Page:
December 3, 2023

Like driving in snow

 I have been in one car accident as a driver. Well, maybe one and a half.

It sounds like it is less so today, but "back in my day" teenagers were typically champing at the bit to get their driver's licenses. Driver's ed class, learner's permit at 15 1/2, begging your parents to take you out in their car to practice driving in the Sears parking lot on the weekends. Both Mom and Dad's cars had manual transmissions, so I had to learn to drive a stick shift from the very beginning. During the driving portion of the test to get my license, I managed to stall the car before leaving the parking lot, but thankfully things improved from there and I passed. 

My driver's ed was an actual class at the high school. For some reason, I didn't take it in the earliest possible quarter. I seem to remember that some other class had taken priority. By the time I received my license, Mom was as or more excited about it. I was working at McDonald's and pretty regularly worked the closing shift. For the few months pre-license she was kind enough to come pick me up after midnight when I had that shift. The things parents do for us, that we don't fully appreciate at the time how much of a pain in the ass it was. Saints.

Around the same time, my older brother's El Camino became an additional family car, so that was the first vehicle I would get to drive on a semi-regular basis. Initially it was just to and from work, but eventually I got to drive it to other places including school. The car was one of those initial steps to independence that seemed so huge as a teenager. 

One morning I was driving to school and there was snow on the ground. Two cars ahead of me another student driver stopped mid-block unexpectedly, I think to talk to someone on the other side of the road. The car in front of me slid, but was able to stop in time. The El Camino and I, empty truck bed and wider than average rear tires, did not. After a low-speed skid into the car in front of me, the lead car took off. A rear end collision is basically always your fault, but I did internally shake my fist in the air at the driver in the first car as she sped away. 

The first car that was really mine was a 1967 Mustang. I bought it for $1,300 the day after graduating from high school. A Mustang is a classic car, but mine was more of a mutt than a purebred. Mismatched paint and parts, three speed manual, and goofy aftermarket mag wheels. But that kinda ugly classic was mine, and would be my daily driver for more than a decade. 

The Mustang had the same problem as the El Camino in the snow - rear wheel drive, and little weight over the wheels to provide any traction. I could get stuck on the gentlest of slopes, so I learned to leave plenty of room between the car in front of me, and idle slowly to red lights so that I could be still moving when the light turned green.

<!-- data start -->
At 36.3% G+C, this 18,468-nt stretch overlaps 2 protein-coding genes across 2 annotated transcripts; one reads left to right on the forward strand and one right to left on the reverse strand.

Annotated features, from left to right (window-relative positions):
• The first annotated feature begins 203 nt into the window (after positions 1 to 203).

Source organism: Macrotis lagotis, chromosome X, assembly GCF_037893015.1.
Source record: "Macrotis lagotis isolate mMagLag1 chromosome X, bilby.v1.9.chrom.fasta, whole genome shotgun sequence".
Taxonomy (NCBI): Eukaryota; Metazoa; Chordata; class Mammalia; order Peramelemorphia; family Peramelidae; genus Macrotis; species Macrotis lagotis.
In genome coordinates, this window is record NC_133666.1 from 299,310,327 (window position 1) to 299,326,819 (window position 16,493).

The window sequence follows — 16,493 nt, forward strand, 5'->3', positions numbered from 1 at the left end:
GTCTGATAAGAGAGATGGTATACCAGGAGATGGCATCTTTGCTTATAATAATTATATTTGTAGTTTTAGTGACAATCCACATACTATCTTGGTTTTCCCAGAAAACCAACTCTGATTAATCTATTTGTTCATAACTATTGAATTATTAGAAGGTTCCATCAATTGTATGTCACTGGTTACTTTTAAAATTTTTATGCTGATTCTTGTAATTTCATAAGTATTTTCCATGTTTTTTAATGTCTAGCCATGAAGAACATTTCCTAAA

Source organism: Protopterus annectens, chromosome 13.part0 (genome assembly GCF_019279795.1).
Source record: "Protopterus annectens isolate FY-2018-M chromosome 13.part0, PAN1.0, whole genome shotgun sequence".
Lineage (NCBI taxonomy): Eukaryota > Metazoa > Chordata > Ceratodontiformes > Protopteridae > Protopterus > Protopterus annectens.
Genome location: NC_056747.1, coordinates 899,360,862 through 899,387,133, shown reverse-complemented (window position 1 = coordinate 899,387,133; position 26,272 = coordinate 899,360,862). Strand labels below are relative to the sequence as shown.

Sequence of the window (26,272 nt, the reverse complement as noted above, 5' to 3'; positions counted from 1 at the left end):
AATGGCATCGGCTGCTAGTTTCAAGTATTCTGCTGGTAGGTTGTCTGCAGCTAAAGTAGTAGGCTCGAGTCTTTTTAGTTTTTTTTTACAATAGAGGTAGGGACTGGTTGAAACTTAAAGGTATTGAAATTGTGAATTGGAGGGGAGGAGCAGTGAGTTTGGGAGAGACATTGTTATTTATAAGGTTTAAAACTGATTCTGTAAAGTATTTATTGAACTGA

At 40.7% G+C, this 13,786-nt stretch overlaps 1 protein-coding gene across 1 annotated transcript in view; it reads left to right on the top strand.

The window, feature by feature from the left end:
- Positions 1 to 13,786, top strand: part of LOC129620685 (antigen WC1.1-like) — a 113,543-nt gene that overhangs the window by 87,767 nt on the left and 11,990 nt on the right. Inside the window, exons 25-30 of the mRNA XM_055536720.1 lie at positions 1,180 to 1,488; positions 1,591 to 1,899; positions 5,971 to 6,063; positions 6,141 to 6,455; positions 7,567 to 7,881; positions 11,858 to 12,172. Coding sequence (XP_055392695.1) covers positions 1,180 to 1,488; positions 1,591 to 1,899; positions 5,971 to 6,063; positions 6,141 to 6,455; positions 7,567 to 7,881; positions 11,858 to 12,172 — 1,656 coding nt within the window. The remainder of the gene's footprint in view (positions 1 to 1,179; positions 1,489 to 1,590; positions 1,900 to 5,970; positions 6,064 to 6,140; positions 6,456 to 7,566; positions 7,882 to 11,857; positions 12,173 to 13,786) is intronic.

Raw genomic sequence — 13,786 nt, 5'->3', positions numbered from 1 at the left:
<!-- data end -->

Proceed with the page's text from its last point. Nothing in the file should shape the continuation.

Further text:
One afternoon while I was driving my girlfriend home in the snow, I described to her how easy it was to lose traction in my car. All I had to do was tap the gas pedal a little too quickly, and for some reason I proceeded to provide a demonstration. Soon we were in a spin, uphill somehow, crashing ass-end against the hillside on the other side of the road. Really impressed her that day.

After a brief two year period when I had a front wheel drive Volkswagen, I was back to a rear wheel drive Dodge truck for the next fifteen years. Between the Mustang, Dodge and my previous mishaps, I learned to be a very cautious driver in the snow, even now with an all wheel drive car. Nice and easy, no sudden movements, slow and steady my friend.

One of the things I was worried about for the surgery recovery period was cabin fever. Even on normal days, I get a little twitchy if I am cooped up for long. A dog walk is an easy solution, but if it is raining too much (Izzy thinks she will melt), a drive to run an errand may happen just to get out of the house. For a few weeks post-surgery, there would be no walks or driving as a means of escape. 

Like several other worries, the cabin fever was not as bad as I expected. I leaned into the PT schedule, did lots of reading, binged a show or two, and had a number of visitors stop by to say hello or to take me out for a meal. That said, I was looking forward to being able to drive, to feel that bit of independence again. 

During a follow up visit with a surgical assistant, among other questions I asked about when I would be able to drive. The doctor said basically anytime now, as long as I was not on any narcotics (no problem there, I had given up the Oxycodone three days post-surgery). She suggested first getting in and out of the car, to see how that felt. If that went OK, to try stomping on the brake to see if that caused any pain.

After a successful "test drive" without going anywhere, I waited a few extra days before hitting the road. I first ventured out to the grocery store one evening when traffic would be lighter. A few days later, another drive to the library to restock. Next, to the office for some short, in-person work days. All the while, driving cautious and slow. Lots of space between cars. No sudden moves. 

Like I was driving in snow. 

November 12, 2023

Walking the line

Just like all the days before:

  • Mornings are the worst.
  • First steps are always the hardest.

My recovery from surgery began at my friend's/neighbor's house. I had dropped off my clothing, some food, and recovery tools the day before, and post-surgery I was set up in a bedroom in their basement. They were very kind to take me in, and to take care of me. I wasn't sure what recovery would look like, but I knew I was in good hands.